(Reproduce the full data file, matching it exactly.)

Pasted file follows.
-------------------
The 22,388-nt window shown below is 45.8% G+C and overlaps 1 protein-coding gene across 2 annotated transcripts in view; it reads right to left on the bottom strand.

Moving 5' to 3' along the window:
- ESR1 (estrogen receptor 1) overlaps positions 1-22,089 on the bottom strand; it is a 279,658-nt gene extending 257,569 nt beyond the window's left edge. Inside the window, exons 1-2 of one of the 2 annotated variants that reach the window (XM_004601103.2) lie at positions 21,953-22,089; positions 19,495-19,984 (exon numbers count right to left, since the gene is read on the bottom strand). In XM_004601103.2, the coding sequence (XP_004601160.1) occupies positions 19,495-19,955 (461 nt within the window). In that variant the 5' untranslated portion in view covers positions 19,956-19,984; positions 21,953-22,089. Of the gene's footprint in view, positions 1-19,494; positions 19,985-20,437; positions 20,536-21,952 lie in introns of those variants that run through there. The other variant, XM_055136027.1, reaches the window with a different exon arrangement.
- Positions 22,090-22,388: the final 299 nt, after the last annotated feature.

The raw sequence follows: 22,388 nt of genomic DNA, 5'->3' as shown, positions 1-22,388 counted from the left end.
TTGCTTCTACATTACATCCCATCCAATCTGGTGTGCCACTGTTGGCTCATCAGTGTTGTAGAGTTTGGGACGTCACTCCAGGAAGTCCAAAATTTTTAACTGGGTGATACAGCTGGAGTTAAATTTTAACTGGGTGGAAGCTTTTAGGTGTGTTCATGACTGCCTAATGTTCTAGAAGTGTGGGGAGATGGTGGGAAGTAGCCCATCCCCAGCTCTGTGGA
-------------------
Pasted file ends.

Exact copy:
The 22,388-nt window shown below is 45.8% G+C and overlaps 1 protein-coding gene across 2 annotated transcripts in view; it reads right to left on the bottom strand.

Moving 5' to 3' along the window:
- ESR1 (estrogen receptor 1) overlaps positions 1-22,089 on the bottom strand; it is a 279,658-nt gene extending 257,569 nt beyond the window's left edge. Inside the window, exons 1-2 of one of the 2 annotated variants that reach the window (XM_004601103.2) lie at positions 21,953-22,089; positions 19,495-19,984 (exon numbers count right to left, since the gene is read on the bottom strand). In XM_004601103.2, the coding sequence (XP_004601160.1) occupies positions 19,495-19,955 (461 nt within the window). In that variant the 5' untranslated portion in view covers positions 19,956-19,984; positions 21,953-22,089. Of the gene's footprint in view, positions 1-19,494; positions 19,985-20,437; positions 20,536-21,952 lie in introns of those variants that run through there. The other variant, XM_055136027.1, reaches the window with a different exon arrangement.
- Positions 22,090-22,388: the final 299 nt, after the last annotated feature.

The raw sequence follows: 22,388 nt of genomic DNA, 5'->3' as shown, positions 1-22,388 counted from the left end.
TTGCTTCTACATTACATCCCATCCAATCTGGTGTGCCACTGTTGGCTCATCAGTGTTGTAGAGTTTGGGACGTCACTCCAGGAAGTCCAAAATTTTTAACTGGGTGATACAGCTGGAGTTAAATTTTAACTGGGTGGAAGCTTTTAGGTGTGTTCATGACTGCCTAATGTTCTAGAAGTGTGGGGAGATGGTGGGAAGTAGCCCATCCCCAGCTCTGTGGA